Summer Blockbusters 1985

Friday, September 25, 2009 at 3:23 pm

Ah, 1985. What a glorious year to be alive. The Cold War was still underway, nobody was talking on a cellphone, and hacks like Ryan Seacrest were not yet millionaires. Sure, this article is about summer blockbusters 1985, but here are a few things you might’ve missed if you weren’t alive just yet (or were really young or really drunk).

– Mike Tyson makes his pro debut and scores a knockout in the first round.
– Mikhail Gorbachev becomes the leader of the Soviet Union.
– Coca-Cola changes to New Coke. People unanimously agree that it sucks.
– Mel Gibson is chosen as People’s Sexiest Man Alive.
– The Amiga personal computer is launched by Commodore.
– The original Nintendo is released in the United States.
– Keira Knightley, Michael Phelps, Wayne Rooney, Dwight Howard, and Cristiano Ronaldo are born.


Writing summer blockbuster articles for the post-2000 years are easy, as there are plenty of movies topping the $100 million mark. They have to, because Hollywood movies have become increasingly expensive to make. It seems like only yesterday when a movie with a budget of $100 million was extremely rare. Nowadays, they’re falling out of the sky (case in point, Land of the Lost).

But things look a bit different when you hop in the WABAC Machine and set the dial for 1985. First off, there simply weren’t as many people living in the United States back then. Secondly, the film industry had yet to perfect the summer blockbuster formula like they have in the last 15 years or so. So while movies were still a profitable industry, their gross revenue is almost laughable when compared with their modern counterparts.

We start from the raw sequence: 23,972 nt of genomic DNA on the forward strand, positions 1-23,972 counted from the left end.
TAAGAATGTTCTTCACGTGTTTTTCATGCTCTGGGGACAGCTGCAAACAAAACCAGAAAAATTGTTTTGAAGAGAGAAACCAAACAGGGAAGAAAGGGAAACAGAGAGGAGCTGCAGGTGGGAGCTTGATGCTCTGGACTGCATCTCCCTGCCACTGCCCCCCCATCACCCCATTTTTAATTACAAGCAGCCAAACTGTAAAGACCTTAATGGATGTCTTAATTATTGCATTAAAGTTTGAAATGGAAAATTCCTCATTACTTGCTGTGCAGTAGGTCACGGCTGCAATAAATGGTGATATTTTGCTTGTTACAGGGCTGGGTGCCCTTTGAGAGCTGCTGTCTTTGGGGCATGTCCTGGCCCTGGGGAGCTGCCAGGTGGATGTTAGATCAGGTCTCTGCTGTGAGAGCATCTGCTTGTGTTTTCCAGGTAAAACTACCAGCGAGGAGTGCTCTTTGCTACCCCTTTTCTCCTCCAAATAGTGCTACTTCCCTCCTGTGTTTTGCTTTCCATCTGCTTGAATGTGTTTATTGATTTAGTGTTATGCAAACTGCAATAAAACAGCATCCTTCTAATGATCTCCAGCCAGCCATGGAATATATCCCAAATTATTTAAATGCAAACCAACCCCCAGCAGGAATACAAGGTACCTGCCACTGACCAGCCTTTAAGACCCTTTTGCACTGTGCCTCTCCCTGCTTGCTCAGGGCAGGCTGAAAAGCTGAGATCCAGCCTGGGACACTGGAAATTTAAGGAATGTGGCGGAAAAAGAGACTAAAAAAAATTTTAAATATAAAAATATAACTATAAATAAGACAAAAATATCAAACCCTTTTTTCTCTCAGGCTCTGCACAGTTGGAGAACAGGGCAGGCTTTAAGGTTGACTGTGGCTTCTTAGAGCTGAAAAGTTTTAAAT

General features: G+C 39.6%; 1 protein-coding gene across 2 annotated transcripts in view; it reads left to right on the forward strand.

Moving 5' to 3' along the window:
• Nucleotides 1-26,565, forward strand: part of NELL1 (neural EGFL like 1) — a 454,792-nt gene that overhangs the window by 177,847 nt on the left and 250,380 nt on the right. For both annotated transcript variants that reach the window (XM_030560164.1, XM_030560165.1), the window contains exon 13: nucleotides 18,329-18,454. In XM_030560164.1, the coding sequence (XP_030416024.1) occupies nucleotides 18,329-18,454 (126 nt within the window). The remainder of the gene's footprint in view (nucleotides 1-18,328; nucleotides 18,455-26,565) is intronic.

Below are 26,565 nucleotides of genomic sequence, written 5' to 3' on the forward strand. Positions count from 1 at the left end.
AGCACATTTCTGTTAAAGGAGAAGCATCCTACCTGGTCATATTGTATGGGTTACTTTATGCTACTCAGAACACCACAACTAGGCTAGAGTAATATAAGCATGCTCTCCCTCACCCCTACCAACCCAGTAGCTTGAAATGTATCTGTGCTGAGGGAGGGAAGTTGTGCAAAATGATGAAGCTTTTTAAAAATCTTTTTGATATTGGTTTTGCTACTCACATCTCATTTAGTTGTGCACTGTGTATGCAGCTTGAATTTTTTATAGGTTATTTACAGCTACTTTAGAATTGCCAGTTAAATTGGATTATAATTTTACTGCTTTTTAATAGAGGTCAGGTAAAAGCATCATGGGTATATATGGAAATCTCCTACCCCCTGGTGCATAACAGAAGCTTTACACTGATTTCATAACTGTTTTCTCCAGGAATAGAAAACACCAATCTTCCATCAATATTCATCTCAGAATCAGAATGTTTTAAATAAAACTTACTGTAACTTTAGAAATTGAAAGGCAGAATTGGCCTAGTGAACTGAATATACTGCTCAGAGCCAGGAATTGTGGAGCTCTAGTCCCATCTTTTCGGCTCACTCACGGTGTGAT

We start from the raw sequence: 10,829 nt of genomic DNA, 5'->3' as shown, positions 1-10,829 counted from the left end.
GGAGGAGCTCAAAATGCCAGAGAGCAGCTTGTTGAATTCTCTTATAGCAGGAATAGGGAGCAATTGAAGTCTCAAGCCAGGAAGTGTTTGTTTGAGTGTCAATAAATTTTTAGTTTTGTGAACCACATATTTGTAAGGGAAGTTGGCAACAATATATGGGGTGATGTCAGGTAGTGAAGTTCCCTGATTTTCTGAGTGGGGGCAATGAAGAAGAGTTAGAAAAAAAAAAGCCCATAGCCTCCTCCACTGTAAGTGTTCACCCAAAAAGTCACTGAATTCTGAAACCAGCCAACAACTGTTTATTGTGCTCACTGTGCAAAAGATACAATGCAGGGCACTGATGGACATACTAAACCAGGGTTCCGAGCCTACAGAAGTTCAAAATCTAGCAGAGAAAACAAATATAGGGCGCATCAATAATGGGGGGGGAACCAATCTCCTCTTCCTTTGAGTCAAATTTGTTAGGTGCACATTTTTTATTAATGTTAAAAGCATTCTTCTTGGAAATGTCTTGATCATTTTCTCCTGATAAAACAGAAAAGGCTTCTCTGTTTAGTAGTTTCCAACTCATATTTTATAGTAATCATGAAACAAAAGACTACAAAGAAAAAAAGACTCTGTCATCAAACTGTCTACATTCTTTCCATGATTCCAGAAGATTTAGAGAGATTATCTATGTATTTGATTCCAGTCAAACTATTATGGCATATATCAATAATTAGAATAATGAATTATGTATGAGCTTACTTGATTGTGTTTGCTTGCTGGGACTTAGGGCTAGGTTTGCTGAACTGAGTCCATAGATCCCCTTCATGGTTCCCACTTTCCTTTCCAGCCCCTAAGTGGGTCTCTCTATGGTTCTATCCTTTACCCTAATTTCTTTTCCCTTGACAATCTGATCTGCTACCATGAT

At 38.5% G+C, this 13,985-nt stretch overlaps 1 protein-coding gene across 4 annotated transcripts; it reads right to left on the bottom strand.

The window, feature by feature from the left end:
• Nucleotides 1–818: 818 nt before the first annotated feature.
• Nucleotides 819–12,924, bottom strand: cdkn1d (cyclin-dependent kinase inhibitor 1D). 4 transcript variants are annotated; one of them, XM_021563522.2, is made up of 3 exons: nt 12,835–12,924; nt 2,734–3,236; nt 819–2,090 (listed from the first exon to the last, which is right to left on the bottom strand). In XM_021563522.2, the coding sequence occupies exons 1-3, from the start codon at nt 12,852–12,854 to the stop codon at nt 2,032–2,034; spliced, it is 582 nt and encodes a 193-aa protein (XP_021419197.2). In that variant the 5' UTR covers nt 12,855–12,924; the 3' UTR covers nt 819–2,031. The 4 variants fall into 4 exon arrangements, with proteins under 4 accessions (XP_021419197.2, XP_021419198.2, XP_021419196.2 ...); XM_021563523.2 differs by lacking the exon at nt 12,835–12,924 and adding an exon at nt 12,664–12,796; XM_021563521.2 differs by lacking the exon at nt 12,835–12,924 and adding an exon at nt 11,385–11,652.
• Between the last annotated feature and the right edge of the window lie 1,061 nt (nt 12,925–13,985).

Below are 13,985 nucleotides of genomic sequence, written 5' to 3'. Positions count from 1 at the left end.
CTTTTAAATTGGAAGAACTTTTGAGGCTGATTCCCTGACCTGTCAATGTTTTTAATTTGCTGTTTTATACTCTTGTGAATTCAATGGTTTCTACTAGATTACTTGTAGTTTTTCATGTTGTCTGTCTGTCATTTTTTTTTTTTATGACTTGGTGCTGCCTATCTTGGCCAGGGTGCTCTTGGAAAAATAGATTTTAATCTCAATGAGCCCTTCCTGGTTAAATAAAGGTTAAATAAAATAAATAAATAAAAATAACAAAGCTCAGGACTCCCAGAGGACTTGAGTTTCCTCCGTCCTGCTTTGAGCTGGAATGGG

spies-like-usFor example, the #1 movie in 1985 was Back to the Future, which grossed $381.11 million worldwide. In 2008, the #1 movie (The Dark Knight) grossed $1,001,921,825. At the opposite end of the 1985 top 10, Spies Like Us (WTF!?) grossed $60,088,980. Last year’s #10 movie, The Chronicles of Narnia: Prince Caspian, grossed $419,651,413. Personally, I find the success of Spies Like Us (and that rockin’ Paul McCartney title track) to be even more jaw-dropping than the difference in dollar amounts.

My point is that a summer blockbusters 1985 list is going to look pretty lackluster when compared to more modern lists, especially when you consider that only two summer movies in 1985 passed the $100 million mark in gross revenue. But just so you don’t feel cheated, I’ve stretched this list out to include any summer film which grossed more than $40 million. The numbers listed below are revenue from the U.S. box office.

So here goes nuthin’…

marty-mcflyBack to the Future (grossed $210,609,762) – Michael J. Fox made the transition for TV actor to movie star in this film about a likable kid named Marty McFly who goes hopping through time in a DeLorean. Going back 30 years, he has to fend off the romantic advances of his future mother, help his future father develop more confidence, and still find time to invent Chuck Barry’s famous duck walk during an eye-opening performance at the school dance. You’ve probably already seen it more than once, but this Robert Zemeckis film is certainly worth a look if you haven’t. Fox gives off a major “nice guy” vibe, and it’s one that can be enjoyed by the entire family. It was the top-grossing film of 1985, and it no doubt deserved the recognition. Two sequels would follow, although each was a little less entertaining than the one before. Note: Eric Stoltz was originally cast as Marty, but he and the filmmakers eventually decided that he was wrong for the part.